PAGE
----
<p>Abstract:</p><p>This article examines the process of "critical cultural dramaturgy" in the course of the textual domestication of two Shakespeare's plays (<i>King Lear</i> and <i>Hamlet</i>) by the Iranian theatrical group BÄzi. Mohammad Charmshir (as the playwright) and AtilÄ PesyÄni (as the playwright and director) have created a cultural dramaturgical kaleidoscope in which several intertexts converge during a less signaled interaction with the source text. This convergence generates a robust relationship with Iranian modes of performance that are inspired by Persian <i>hekmats</i> (wisdoms). In their experimentation with form and content, the plays' dramaturgs/adapters form a relevant dialogue with a "privileged interlocutor" (Litvin), which consists of the aesthetics and thematics of their own dramatic traditions and ritual practices, and season it with a critical look at their sociocultural values. The process of "critical cultural dramaturgy" thus not only Iranianizes temporal proximation and special relocation of characters, plot, and settings, but also involves borrowing conventions from <i>ta'ziyeh</i> plays (Iranian commemorative drama), <i>naghÄli</i> (epic storytelling), and <i>rÅ«-howzi</i> (comic improvisatory drama). The result is changing Lear to a mystic traveler and <i>Hamlet</i> to a laughing prince.</p>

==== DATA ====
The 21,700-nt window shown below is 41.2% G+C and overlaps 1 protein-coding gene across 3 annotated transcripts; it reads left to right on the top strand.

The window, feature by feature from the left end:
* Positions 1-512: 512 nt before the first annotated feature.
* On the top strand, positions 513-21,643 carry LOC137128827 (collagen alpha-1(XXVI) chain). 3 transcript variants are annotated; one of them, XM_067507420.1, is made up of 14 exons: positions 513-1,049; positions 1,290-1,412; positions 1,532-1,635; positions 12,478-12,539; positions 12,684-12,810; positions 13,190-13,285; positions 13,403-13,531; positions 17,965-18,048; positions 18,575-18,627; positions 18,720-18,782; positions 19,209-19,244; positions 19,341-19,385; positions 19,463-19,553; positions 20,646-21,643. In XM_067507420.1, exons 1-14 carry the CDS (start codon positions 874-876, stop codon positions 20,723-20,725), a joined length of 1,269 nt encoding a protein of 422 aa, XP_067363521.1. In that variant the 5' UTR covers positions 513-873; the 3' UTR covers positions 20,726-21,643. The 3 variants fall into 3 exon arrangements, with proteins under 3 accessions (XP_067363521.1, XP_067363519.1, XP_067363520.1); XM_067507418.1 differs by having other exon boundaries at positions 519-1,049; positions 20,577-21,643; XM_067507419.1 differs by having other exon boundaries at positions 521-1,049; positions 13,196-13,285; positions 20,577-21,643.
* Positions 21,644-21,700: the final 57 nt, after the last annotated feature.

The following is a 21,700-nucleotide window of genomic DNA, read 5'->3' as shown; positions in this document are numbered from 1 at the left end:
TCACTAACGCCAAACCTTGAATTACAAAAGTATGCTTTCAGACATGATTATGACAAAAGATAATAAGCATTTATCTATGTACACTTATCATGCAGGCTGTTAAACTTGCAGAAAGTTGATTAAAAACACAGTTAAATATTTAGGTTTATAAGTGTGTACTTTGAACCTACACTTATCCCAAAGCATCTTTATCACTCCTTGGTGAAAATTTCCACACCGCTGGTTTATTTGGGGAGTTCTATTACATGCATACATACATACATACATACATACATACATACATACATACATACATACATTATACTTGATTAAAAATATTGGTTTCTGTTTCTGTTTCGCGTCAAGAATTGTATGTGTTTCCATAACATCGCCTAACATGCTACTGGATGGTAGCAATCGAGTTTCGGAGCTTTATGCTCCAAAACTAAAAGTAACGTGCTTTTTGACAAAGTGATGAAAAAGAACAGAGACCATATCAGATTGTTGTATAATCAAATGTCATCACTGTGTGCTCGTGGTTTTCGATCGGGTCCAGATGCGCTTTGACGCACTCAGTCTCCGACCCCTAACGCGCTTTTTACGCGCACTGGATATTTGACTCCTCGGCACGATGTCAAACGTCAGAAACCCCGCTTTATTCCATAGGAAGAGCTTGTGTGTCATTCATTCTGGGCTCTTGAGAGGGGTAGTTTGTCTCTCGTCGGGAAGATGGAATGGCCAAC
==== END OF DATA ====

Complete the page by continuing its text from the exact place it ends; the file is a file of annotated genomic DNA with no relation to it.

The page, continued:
Asian Theatre Journal – University of Hawai'I Press
Published: Mar 13, 2019
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